The opinion of the court was delivered by: Judge Rambo
Before the court is a motion filed by Plaintiff Justin Ledoue, an inmate incarcerated at the York County Prison in York, Pennsylvania, seeking a temporary restraining order, a preliminary injunction, and declaratory judgment. (Doc. 5.) Plaintiff seeks an order requiring Defendants to immediately provide him with an appropriate diabetic diet. For the reasons set forth below, the motion will be denied.
Plaintiff instituted this civil rights action on November 2, 2010, claiming that Defendants have been deliberately indifferent to his serious medical needs by refusing to provide him with a special diet for his diabetes. He also claims that certain Defendants failed to "curb [this] known pattern of abuse." (Doc. 1 at 4-5.) Plaintiff has also filed the instant motion for a temporary restraining order, a preliminary injunction, and declaratory judgment, seeking an order requiring Defendants to provide him with a diabetic diet. (Doc. 5.) In response, Defendant Dr. Von Kiel has provided the court with documentary evidence demonstrating that York County Prison has been offering Plaintiff a diet that meets the recommendations set forth by the American Diabetic Association for diabetics and meets or exceeds all of the national standards for both a "heart healthy diet" and a "diabetic diet." (Doc. 23-1.) The evidence also includes Plaintiff's medical records, which reveal that Plaintiff's blood sugar level is checked twice daily and that he is provided insulin as necessary. (Id.)
Preliminary injunctive relief is extraordinary in nature and should issue in only limited circumstances. See American Tel. and Tel. Co. V. Winback and Conserve Program, Inc., 42 F.3d 1421, 1426-27 (3d Cir. 1994), cert. denied, 514 U.S. 1103. Moreover, issuance of such relief is at the discretion of the trial judge. Orson, Inc. v. Miramax Film, Corp., 836 F. Supp. 309, 311 (E.D. Pa. 1993). In determining whether to grant a motion seeking preliminary injunctive relief, courts in the Third Circuit consider the following four factors: (1) likelihood of success on the merits; (2) irreparable harm resulting from a denial of relief; (3) the harm to the non-moving party if relief is granted; and (4) the public interest. United States v. Bell, 238 F. Supp. 2d 696, 699 (M.D. Pa. 2003) (internal citations omitted). It is the moving party who bears the burden of satisfying these factors. Id.
Perhaps the most important prerequisite for the issuance of a preliminary injunction is a demonstration that if it is not granted, the applicant is likely to suffer irreparable harm before a decision on the merits can be rendered. See Cont'l Grp., Inc. v. Amoco Chems. Corp., 614 F.2d 351, 356 (3d Cir. 1980). Irreparable injury is "potential harm which cannot be redressed by a legal or equitable remedy following a trial." Instant Air Freight Co. v. C.F. Air Freight, Inc., 882 F.2d 797, 801 (3d Cir. 1989). A court may not grant preliminary injunctive relief unless "[t]he preliminary injunction [is] the only way of protecting the plaintiff from harm." Id. The relevant inquiry is whether the party moving for the injunctive relief is in danger of suffering irreparable harm at the time the preliminary injunctive relief is to be issued. Id.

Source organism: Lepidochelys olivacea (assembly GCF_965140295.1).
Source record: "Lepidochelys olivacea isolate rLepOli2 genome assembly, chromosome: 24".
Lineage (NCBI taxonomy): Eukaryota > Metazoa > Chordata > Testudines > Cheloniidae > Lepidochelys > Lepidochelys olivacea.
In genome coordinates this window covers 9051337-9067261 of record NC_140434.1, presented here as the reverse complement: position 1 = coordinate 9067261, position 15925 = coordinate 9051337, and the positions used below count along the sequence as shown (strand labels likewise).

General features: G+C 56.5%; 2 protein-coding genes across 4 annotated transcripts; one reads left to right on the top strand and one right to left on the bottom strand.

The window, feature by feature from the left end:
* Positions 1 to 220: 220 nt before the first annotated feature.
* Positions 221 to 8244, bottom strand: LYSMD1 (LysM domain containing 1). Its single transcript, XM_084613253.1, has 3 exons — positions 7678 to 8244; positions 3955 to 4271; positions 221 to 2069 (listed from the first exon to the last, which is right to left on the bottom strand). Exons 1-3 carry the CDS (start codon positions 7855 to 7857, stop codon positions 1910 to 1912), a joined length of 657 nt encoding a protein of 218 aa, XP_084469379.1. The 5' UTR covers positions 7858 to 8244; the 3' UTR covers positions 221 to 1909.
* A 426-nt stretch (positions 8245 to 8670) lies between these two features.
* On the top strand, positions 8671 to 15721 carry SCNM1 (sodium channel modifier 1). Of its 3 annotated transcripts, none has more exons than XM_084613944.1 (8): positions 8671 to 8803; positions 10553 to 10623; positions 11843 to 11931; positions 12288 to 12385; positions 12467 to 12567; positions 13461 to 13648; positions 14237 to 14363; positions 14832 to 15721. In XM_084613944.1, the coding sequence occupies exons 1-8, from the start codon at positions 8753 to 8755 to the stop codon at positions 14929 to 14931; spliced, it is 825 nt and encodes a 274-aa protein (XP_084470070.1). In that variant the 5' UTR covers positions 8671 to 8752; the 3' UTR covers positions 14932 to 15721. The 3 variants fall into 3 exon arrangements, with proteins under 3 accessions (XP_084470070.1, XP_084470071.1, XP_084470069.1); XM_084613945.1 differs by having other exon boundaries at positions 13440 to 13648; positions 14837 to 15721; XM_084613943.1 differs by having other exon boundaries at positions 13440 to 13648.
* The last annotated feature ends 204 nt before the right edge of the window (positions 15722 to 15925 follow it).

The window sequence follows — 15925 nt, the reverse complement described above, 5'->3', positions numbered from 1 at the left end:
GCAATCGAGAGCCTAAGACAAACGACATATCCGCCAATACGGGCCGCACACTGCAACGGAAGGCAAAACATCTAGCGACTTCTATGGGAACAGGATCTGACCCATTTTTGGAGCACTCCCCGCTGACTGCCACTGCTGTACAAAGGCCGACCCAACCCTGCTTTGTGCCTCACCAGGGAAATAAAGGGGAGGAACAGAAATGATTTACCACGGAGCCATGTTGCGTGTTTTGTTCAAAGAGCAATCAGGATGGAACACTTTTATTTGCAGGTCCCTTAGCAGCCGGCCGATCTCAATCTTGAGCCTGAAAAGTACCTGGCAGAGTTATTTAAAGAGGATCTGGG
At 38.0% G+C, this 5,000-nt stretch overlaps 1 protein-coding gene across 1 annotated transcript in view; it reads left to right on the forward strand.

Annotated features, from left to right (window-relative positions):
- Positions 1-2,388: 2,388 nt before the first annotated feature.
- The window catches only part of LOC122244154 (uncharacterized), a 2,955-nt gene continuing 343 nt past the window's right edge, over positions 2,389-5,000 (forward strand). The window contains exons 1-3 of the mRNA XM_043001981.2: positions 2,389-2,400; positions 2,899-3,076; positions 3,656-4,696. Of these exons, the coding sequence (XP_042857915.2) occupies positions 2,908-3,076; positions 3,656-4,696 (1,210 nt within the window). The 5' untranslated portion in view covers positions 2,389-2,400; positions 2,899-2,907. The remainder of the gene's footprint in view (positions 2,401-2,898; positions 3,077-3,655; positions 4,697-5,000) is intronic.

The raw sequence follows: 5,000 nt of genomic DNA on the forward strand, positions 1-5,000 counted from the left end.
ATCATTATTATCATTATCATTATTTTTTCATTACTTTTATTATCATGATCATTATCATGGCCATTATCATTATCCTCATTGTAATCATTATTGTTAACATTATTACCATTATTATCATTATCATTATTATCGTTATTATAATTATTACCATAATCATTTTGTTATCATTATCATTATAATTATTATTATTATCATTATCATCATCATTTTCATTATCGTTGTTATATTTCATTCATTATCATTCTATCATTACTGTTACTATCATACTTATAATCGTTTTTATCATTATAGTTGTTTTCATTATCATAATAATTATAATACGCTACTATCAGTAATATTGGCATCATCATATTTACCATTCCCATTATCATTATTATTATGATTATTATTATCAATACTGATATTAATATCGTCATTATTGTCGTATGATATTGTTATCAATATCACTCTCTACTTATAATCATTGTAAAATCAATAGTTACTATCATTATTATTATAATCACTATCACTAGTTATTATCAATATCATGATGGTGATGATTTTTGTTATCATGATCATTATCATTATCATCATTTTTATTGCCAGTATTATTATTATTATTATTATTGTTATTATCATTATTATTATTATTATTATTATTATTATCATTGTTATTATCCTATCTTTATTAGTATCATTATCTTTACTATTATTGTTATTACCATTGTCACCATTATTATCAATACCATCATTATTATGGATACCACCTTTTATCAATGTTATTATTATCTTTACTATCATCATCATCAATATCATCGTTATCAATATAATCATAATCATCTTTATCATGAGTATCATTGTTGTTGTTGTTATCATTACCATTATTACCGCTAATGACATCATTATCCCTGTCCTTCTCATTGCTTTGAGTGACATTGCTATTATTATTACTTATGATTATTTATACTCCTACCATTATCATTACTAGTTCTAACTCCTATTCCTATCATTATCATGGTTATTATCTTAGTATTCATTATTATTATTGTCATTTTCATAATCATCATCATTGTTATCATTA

Speculative injury does not constitute a showing of irreparable harm. Cont'l, 614 F.2d at 359; see also Public Serv. Co. v. West Newbury, 835 F.2d 380, 383 (1st Cir. 1987). "The possibility that adequate compensatory or other corrective relief will be available at a later date, in the ordinary course of litigation, weighs heavily against a claim of irreparable harm." Instant Air Freight, 882 F.2d at 801 (quoting Sampson v. Murray, 415 U.S. 61, 90 (1964)). Of course, a prisoner lacks standing to seek injunctive relief if he is no longer subject to the alleged conditions he attempts to challenge. See Weaver v. Wilcox, 650 F.2d 22, 27 n.13 (3d Cir. 1981) (prisoner's transfer from the prison moots claim for injunctive and declaratory relief with respect to prison conditions, but not claims for damages). "[A] failure to show a likelihood of success or a failure to demonstrate irreparable injury must necessarily result in the denial of a preliminary injunction." In Re Arthur Treacher's Franchise Litig., 689 F.2d 1137, 1143 (3d Cir. 1982).
In considering the factors outlined above, it is clear that injunctive relief is not warranted. In response to the instant motion, Defendants have provided sufficient documentary evidence to show that Plaintiff has been given a diabetic approved diet, which is the very relief sought by Plaintiff in the instant motion. As a result, Plaintiff cannot demonstrate that he will suffer irreparable harm if he is not granted preliminary injunctive relief. See Falciglia v. Erie County Prison, No. 06-CV-192E, 2006 WL 4065911, at * 3 (W.D. Pa. Oct. 10, 2006) (finding no irreparable harm where it was documented that prisoner was receiving an appropriate diabetic diet). Thus, the motion will be denied. An appropriate order will issue.
Sylvia H. Rambo United States District Judge
IN THE UNITED STATES DISTRICT COURT FOR THE MIDDLE DISTRICT OF PENNSYLVANIA
JUSTIN LEDOUE, Plaintiff : v. : MARY SABOL, et ...